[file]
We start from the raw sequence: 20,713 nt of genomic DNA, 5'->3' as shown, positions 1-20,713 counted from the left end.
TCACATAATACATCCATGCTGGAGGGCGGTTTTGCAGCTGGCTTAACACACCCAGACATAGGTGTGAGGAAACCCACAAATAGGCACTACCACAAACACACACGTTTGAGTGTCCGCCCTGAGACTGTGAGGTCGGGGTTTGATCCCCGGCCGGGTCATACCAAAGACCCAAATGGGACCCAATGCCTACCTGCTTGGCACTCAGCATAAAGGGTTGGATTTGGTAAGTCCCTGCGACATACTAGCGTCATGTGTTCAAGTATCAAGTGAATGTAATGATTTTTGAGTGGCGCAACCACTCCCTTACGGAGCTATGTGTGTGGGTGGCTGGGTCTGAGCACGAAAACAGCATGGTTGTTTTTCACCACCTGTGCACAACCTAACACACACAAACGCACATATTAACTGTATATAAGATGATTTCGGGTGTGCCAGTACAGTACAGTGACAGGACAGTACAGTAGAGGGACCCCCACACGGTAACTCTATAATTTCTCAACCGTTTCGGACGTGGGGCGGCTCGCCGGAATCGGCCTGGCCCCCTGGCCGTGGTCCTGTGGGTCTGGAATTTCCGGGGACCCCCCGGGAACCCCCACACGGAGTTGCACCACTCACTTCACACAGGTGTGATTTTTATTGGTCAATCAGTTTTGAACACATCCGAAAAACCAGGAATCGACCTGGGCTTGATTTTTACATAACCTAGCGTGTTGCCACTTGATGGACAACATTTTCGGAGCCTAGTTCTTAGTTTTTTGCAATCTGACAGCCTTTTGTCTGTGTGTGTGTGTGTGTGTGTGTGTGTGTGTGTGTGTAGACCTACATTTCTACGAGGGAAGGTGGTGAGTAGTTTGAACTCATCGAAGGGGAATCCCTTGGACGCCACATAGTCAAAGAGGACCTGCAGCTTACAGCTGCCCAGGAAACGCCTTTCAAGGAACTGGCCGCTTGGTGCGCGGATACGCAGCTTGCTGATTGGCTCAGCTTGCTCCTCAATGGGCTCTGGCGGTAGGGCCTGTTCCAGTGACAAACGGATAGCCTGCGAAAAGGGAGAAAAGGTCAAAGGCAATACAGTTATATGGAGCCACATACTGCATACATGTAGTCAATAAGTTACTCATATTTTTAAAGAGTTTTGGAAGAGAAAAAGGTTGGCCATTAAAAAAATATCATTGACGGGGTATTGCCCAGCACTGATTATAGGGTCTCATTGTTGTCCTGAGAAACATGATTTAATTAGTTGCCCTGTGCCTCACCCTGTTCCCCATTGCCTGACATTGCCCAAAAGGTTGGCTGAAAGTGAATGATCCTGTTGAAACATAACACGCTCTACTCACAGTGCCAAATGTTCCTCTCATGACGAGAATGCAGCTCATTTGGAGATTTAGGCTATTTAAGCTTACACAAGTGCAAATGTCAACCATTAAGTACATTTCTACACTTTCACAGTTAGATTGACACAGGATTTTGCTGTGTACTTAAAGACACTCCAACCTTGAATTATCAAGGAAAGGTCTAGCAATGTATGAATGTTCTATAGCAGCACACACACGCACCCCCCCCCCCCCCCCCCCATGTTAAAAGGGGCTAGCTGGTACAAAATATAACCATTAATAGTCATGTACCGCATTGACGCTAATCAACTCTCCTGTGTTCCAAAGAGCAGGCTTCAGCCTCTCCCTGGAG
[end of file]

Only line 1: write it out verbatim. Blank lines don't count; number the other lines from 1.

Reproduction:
We start from the raw sequence: 20,713 nt of genomic DNA, 5'->3' as shown, positions 1-20,713 counted from the left end.